During the holiday season, Maurices launched a new intimate-apparel collection as well as an online exclusive sleepwear collection. Maurices last year expanded its popular jeans category with the addition of premium denim jean brand Edgely.
Some of its biggest steps this year have been in marketing and working with celebrities. “There is work to be done in terms of growing the business through brand awareness,” Kornberg said.
In February, Maurices partnered with the Home Edit organizational experts Clea Shearer and Joanna Teplin for a Maurices wardrobe giveaway along with a closet makeover. The company also tapped country music star Lauren Alaina as its first celebrity ambassador. She is modeling Maurices clothing throughout her national tour and helping to spotlight female heroes who will receive Maurices shopping sprees.
Maurices plans to continue to expand its line of products — especially online where the company has introduced new items such as maternity and swimwear. Company leaders want to add more stores that sell the Evsie brand and possibly test some Evsie side-by-side stores, which would be next to Maurices shops.
In contrast to other retailers that closed stores in recent years, Maurices held fairly steady. It paused new openings two years ago, aiming to open a dozen this year and around 20 the next.
Kornberg said he thinks the brand could open another 50 to 100 stores, including more in Canada, where Maurices has about 40 retail locations.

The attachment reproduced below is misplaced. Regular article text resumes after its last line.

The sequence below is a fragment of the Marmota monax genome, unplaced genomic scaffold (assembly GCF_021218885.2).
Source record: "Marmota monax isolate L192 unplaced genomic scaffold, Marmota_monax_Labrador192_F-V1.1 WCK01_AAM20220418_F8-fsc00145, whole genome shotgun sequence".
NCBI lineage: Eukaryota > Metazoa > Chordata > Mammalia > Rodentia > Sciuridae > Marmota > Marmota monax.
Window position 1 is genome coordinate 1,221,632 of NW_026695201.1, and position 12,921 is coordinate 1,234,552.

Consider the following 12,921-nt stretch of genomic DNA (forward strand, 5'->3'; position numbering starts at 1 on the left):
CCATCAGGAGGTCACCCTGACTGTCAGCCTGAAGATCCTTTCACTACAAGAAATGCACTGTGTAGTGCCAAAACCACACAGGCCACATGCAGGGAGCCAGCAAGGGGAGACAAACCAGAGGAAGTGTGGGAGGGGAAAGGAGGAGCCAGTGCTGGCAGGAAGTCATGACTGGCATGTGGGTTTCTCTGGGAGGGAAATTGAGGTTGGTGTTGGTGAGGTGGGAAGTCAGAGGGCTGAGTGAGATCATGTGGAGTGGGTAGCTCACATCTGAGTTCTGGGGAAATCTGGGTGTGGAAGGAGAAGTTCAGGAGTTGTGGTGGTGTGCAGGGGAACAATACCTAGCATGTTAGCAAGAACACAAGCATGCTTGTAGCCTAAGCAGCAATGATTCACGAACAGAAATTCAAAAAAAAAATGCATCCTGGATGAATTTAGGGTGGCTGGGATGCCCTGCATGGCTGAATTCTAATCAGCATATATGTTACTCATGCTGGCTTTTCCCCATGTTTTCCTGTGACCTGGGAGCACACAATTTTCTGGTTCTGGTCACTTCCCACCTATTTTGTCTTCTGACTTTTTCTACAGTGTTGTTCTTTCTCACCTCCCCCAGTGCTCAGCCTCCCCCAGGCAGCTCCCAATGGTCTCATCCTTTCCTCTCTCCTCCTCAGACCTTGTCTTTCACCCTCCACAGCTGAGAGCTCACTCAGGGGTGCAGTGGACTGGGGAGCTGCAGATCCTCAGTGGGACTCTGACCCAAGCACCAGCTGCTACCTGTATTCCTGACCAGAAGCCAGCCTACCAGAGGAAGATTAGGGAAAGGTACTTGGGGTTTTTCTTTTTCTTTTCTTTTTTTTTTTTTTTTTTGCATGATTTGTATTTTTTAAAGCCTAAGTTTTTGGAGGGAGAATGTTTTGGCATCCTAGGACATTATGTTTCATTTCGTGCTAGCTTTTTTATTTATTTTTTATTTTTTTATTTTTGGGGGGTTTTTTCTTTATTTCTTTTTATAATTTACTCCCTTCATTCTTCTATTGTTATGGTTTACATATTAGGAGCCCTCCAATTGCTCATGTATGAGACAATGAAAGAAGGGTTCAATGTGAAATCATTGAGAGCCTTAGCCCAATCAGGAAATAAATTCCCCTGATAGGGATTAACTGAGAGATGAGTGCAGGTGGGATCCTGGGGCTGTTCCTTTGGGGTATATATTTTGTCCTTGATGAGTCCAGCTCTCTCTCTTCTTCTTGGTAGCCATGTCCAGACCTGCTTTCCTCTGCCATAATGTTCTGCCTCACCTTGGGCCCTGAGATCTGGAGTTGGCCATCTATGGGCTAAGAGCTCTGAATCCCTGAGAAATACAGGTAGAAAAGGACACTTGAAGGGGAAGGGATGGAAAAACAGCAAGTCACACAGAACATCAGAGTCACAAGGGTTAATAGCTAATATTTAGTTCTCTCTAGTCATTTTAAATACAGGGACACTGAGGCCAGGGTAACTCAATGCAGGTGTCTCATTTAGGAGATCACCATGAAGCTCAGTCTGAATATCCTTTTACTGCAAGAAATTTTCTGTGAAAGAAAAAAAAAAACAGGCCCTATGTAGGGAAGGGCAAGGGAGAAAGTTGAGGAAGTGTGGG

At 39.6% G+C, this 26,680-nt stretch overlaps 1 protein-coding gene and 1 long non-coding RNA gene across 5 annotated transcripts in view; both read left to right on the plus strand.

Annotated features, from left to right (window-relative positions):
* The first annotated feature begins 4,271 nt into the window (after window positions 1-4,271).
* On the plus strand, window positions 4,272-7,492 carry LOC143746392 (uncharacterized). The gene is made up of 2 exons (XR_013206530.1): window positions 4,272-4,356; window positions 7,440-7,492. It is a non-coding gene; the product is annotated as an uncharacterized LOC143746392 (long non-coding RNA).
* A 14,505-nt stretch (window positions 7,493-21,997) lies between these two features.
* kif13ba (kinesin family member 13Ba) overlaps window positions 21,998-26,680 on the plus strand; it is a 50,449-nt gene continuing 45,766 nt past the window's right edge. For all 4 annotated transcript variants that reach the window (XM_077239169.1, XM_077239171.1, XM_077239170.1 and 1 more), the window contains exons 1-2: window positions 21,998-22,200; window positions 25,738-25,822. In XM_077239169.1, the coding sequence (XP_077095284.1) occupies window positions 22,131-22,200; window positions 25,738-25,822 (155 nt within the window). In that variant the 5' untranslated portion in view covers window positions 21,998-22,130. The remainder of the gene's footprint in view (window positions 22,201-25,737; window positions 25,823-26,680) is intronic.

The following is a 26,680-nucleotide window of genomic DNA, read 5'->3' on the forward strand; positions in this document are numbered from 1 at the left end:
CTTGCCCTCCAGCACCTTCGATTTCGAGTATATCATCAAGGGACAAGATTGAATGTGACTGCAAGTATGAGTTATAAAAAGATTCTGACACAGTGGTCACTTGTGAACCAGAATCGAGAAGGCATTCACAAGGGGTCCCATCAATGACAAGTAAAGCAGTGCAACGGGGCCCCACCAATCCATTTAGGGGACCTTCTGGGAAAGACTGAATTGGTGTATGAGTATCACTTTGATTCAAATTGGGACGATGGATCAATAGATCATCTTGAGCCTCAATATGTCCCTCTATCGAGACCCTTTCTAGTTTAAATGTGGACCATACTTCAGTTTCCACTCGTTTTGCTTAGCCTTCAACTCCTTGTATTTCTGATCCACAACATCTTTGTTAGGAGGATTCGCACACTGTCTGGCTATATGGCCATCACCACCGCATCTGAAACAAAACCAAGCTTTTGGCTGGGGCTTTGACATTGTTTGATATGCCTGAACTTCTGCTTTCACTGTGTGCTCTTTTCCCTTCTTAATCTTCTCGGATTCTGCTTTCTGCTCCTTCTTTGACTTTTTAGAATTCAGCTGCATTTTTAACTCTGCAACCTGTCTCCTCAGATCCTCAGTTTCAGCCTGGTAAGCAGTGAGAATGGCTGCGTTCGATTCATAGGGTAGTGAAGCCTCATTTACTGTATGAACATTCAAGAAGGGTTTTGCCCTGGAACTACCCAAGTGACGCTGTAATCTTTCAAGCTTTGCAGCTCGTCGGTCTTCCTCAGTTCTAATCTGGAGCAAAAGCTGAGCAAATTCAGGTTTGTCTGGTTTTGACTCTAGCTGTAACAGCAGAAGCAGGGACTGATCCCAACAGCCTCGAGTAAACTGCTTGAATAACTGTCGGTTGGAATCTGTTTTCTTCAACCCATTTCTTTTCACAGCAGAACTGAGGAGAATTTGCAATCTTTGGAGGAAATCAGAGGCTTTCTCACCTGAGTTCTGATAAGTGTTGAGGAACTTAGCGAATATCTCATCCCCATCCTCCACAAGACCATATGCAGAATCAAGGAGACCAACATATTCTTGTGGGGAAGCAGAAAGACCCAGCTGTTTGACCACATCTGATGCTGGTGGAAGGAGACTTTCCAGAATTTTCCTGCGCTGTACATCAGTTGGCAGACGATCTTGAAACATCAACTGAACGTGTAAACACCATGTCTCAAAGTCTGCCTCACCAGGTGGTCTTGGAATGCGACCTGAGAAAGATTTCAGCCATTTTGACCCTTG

“There was a massive shift to e-commerce when COVID struck, obviously because the stores were closed in many cases, but as we think about this business, we still think that there is an opportunity for us to continue to build out the store footprint,” Kornberg said.
When London-based private-equity firm OpCapita bought a majority stake in Maurices from the Ascena Retail Group in 2019, the retailer hovered around $1 billion in annual sales. Since then, OpCapita said Maurices has more than doubled its profit and nearly doubled its online business. Maurices declined to disclose precise financial results, but year-to-date sales are up 26%, Kornberg said. Kornberg said since last year Maurices has produced results well ahead of pre-pandemic numbers.
That doesn’t mean there aren’t challenges ahead for the company. Maurices has to fight to stand out in a competitive market that has become saturated with clothing options, including online-only outlets like Shein that sell trendy clothing for cheap prices.
Soaring inflation can also translate into less discretionary spending by consumers. Rising freight prices and raw materials are affecting prices. Kornberg said he expects customers will see minimal price increases for some of Maurices’ products.
As an outsider following company veteran George Goldfarb, who spent a decade as president and CEO and nearly 40 years in total at Maurices, Kornberg also faces the challenge of helping a legacy brand take risks and seize opportunities it hadn’t before.
It’s something that King thinks he does well.
“David has such a can-do attitude and a how-might-we [approach],” King said. “He’s such a curious leader and I love that. You need someone who’s challenging you to think about ‘what’s next?’ and ‘what are we missing?’ and ‘why can’t we?'”